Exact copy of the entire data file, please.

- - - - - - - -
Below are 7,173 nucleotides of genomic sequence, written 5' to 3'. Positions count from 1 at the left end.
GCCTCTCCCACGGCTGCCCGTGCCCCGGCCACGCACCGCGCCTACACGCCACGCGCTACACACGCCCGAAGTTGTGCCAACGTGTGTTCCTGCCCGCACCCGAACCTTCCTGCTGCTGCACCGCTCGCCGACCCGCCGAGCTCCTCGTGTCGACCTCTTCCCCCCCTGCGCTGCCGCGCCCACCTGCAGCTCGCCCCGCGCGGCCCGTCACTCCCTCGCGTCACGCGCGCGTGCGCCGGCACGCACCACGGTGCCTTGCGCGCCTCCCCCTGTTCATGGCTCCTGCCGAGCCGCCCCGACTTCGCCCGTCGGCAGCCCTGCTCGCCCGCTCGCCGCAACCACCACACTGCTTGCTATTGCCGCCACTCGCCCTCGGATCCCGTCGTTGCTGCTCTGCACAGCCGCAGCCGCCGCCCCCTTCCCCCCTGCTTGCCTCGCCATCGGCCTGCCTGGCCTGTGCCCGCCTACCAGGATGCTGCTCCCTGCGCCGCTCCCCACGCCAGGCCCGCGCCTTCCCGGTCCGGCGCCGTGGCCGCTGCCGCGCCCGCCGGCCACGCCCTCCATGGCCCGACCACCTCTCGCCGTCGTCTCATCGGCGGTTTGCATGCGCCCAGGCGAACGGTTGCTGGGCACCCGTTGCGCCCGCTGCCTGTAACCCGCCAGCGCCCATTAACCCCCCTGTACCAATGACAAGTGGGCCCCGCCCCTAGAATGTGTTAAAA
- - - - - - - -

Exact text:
Below are 7,173 nucleotides of genomic sequence, written 5' to 3'. Positions count from 1 at the left end.
GCCTCTCCCACGGCTGCCCGTGCCCCGGCCACGCACCGCGCCTACACGCCACGCGCTACACACGCCCGAAGTTGTGCCAACGTGTGTTCCTGCCCGCACCCGAACCTTCCTGCTGCTGCACCGCTCGCCGACCCGCCGAGCTCCTCGTGTCGACCTCTTCCCCCCCTGCGCTGCCGCGCCCACCTGCAGCTCGCCCCGCGCGGCCCGTCACTCCCTCGCGTCACGCGCGCGTGCGCCGGCACGCACCACGGTGCCTTGCGCGCCTCCCCCTGTTCATGGCTCCTGCCGAGCCGCCCCGACTTCGCCCGTCGGCAGCCCTGCTCGCCCGCTCGCCGCAACCACCACACTGCTTGCTATTGCCGCCACTCGCCCTCGGATCCCGTCGTTGCTGCTCTGCACAGCCGCAGCCGCCGCCCCCTTCCCCCCTGCTTGCCTCGCCATCGGCCTGCCTGGCCTGTGCCCGCCTACCAGGATGCTGCTCCCTGCGCCGCTCCCCACGCCAGGCCCGCGCCTTCCCGGTCCGGCGCCGTGGCCGCTGCCGCGCCCGCCGGCCACGCCCTCCATGGCCCGACCACCTCTCGCCGTCGTCTCATCGGCGGTTTGCATGCGCCCAGGCGAACGGTTGCTGGGCACCCGTTGCGCCCGCTGCCTGTAACCCGCCAGCGCCCATTAACCCCCCTGTACCAATGACAAGTGGGCCCCGCCCCTAGAATGTGTTAAAA